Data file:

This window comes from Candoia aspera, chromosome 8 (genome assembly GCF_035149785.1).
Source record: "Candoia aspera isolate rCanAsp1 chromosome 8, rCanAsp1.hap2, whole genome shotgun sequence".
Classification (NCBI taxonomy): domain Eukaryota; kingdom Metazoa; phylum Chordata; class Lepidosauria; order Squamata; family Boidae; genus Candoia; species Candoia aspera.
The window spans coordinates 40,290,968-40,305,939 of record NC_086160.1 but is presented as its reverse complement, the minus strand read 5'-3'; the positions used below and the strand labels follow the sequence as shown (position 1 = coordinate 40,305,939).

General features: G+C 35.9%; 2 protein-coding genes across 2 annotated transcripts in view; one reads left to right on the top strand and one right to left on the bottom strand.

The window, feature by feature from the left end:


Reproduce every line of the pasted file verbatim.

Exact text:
This window comes from Candoia aspera, chromosome 8 (genome assembly GCF_035149785.1).
Source record: "Candoia aspera isolate rCanAsp1 chromosome 8, rCanAsp1.hap2, whole genome shotgun sequence".
Classification (NCBI taxonomy): domain Eukaryota; kingdom Metazoa; phylum Chordata; class Lepidosauria; order Squamata; family Boidae; genus Candoia; species Candoia aspera.
The window spans coordinates 40,290,968-40,305,939 of record NC_086160.1 but is presented as its reverse complement, the minus strand read 5'-3'; the positions used below and the strand labels follow the sequence as shown (position 1 = coordinate 40,305,939).

General features: G+C 35.9%; 2 protein-coding genes across 2 annotated transcripts in view; one reads left to right on the top strand and one right to left on the bottom strand.

The window, feature by feature from the left end: